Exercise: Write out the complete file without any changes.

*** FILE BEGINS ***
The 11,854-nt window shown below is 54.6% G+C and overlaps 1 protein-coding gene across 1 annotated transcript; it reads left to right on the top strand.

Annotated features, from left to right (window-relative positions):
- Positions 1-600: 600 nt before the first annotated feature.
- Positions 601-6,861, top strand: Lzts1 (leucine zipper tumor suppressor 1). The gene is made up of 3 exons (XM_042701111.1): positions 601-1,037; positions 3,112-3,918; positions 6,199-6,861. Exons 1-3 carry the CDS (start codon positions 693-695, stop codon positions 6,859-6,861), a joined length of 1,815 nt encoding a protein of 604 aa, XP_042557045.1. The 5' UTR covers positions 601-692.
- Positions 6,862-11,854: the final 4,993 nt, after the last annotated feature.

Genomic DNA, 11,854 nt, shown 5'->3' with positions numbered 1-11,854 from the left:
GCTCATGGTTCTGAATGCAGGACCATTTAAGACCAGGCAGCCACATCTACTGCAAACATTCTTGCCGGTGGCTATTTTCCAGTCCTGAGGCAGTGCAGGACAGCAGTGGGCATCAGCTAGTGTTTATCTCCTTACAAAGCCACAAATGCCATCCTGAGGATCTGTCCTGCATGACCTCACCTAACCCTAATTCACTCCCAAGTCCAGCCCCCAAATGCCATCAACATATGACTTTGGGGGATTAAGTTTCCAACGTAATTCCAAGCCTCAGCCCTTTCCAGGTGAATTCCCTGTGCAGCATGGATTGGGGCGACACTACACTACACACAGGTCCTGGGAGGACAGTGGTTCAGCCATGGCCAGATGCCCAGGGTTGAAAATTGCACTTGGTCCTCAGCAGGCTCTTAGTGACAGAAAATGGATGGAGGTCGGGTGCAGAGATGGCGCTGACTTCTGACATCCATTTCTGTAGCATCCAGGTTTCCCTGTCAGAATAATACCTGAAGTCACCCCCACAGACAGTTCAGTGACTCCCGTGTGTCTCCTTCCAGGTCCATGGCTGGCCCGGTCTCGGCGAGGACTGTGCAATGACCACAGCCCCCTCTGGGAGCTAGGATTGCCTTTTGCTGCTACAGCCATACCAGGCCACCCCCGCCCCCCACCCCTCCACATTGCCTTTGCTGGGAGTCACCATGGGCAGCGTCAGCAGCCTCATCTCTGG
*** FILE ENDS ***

The 11,854-nt window shown below is 54.6% G+C and overlaps 1 protein-coding gene across 1 annotated transcript; it reads left to right on the top strand.

Annotated features, from left to right (window-relative positions):
- Positions 1-600: 600 nt before the first annotated feature.
- Positions 601-6,861, top strand: Lzts1 (leucine zipper tumor suppressor 1). The gene is made up of 3 exons (XM_042701111.1): positions 601-1,037; positions 3,112-3,918; positions 6,199-6,861. Exons 1-3 carry the CDS (start codon positions 693-695, stop codon positions 6,859-6,861), a joined length of 1,815 nt encoding a protein of 604 aa, XP_042557045.1. The 5' UTR covers positions 601-692.
- Positions 6,862-11,854: the final 4,993 nt, after the last annotated feature.

Genomic DNA, 11,854 nt, shown 5'->3' with positions numbered 1-11,854 from the left:
GCTCATGGTTCTGAATGCAGGACCATTTAAGACCAGGCAGCCACATCTACTGCAAACATTCTTGCCGGTGGCTATTTTCCAGTCCTGAGGCAGTGCAGGACAGCAGTGGGCATCAGCTAGTGTTTATCTCCTTACAAAGCCACAAATGCCATCCTGAGGATCTGTCCTGCATGACCTCACCTAACCCTAATTCACTCCCAAGTCCAGCCCCCAAATGCCATCAACATATGACTTTGGGGGATTAAGTTTCCAACGTAATTCCAAGCCTCAGCCCTTTCCAGGTGAATTCCCTGTGCAGCATGGATTGGGGCGACACTACACTACACACAGGTCCTGGGAGGACAGTGGTTCAGCCATGGCCAGATGCCCAGGGTTGAAAATTGCACTTGGTCCTCAGCAGGCTCTTAGTGACAGAAAATGGATGGAGGTCGGGTGCAGAGATGGCGCTGACTTCTGACATCCATTTCTGTAGCATCCAGGTTTCCCTGTCAGAATAATACCTGAAGTCACCCCCACAGACAGTTCAGTGACTCCCGTGTGTCTCCTTCCAGGTCCATGGCTGGCCCGGTCTCGGCGAGGACTGTGCAATGACCACAGCCCCCTCTGGGAGCTAGGATTGCCTTTTGCTGCTACAGCCATACCAGGCCACCCCCGCCCCCCACCCCTCCACATTGCCTTTGCTGGGAGTCACCATGGGCAGCGTCAGCAGCCTCATCTCTGG